We’ve collected our favorite sentences that look confusing and ridiculous but are technically accurate.
1. A ship-shipping ship ships shipping-ships.
The above example contains three similar versions of the same word — a noun, adjective, and verb. The adjective, in this case, is actually a participle, “shipping,” or a verb functioning as a modifier.
A ship-shipping (compound participial adjective) ship (noun) ships (verb) shipping-ships (compound participial noun).
Let’s substitute “boat” for the noun and “transports” for the verb.
The sentence then reads more clearly: A boat-shipping boat transports shipping-boats.
2. Buffalo buffalo Buffalo buffalo buffalo buffalo Buffalo buffalo.
Like the last example, this one contains three different versions of the word “buffalo” — the animal (a noun), the city (adjunct noun/adjective), and the action of bullying (verb).
So the sentence really looks like this: Buffalo (the city) buffalo (the animal) [that] Buffalo (the city) buffalo (the animal) buffalo (verb) buffalo (verb) Buffalo (the city) buffalo (the animal).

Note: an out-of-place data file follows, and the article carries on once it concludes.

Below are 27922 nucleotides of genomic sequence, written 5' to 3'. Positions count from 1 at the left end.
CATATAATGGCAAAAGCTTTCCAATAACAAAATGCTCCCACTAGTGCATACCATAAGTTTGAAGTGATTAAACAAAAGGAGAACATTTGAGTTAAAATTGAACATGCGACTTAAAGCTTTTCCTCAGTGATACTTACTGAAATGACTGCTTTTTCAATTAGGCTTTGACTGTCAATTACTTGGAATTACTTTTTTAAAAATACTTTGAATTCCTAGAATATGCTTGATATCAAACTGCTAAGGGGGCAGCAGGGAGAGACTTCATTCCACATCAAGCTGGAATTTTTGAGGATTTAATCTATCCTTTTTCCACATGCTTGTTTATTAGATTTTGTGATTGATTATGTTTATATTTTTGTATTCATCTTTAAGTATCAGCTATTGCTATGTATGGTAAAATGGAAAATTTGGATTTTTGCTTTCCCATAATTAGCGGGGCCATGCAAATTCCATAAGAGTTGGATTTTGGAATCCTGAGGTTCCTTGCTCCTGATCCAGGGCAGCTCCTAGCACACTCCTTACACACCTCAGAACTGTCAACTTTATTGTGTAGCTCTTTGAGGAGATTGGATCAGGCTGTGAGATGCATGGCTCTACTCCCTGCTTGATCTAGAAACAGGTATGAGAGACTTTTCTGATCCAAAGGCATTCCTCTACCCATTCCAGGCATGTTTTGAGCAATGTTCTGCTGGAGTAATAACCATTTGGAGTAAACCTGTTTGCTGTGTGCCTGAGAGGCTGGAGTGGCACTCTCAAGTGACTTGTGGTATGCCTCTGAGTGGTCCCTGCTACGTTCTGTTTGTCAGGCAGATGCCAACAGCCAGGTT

The meaning becomes much more clear when you substitute bison for the noun version of buffalo and the verb version with a synonym —”bully.” We switched around the words and added a few for clarity, too.
Bison from the city of Buffalo [that] [other] bison from the city of Buffalo bully [also] bully bison from the city of Buffalo.
This lexical ambiguity can work for any word that has the same noun, noun adjunct (adjective), and verb form — like police.
[The fact] that “that” exists occurs in a situation which this “that” exists [also] occurs in.
Essentially, the two different versions of “that” in this sentence, exist in some situation simultaneously.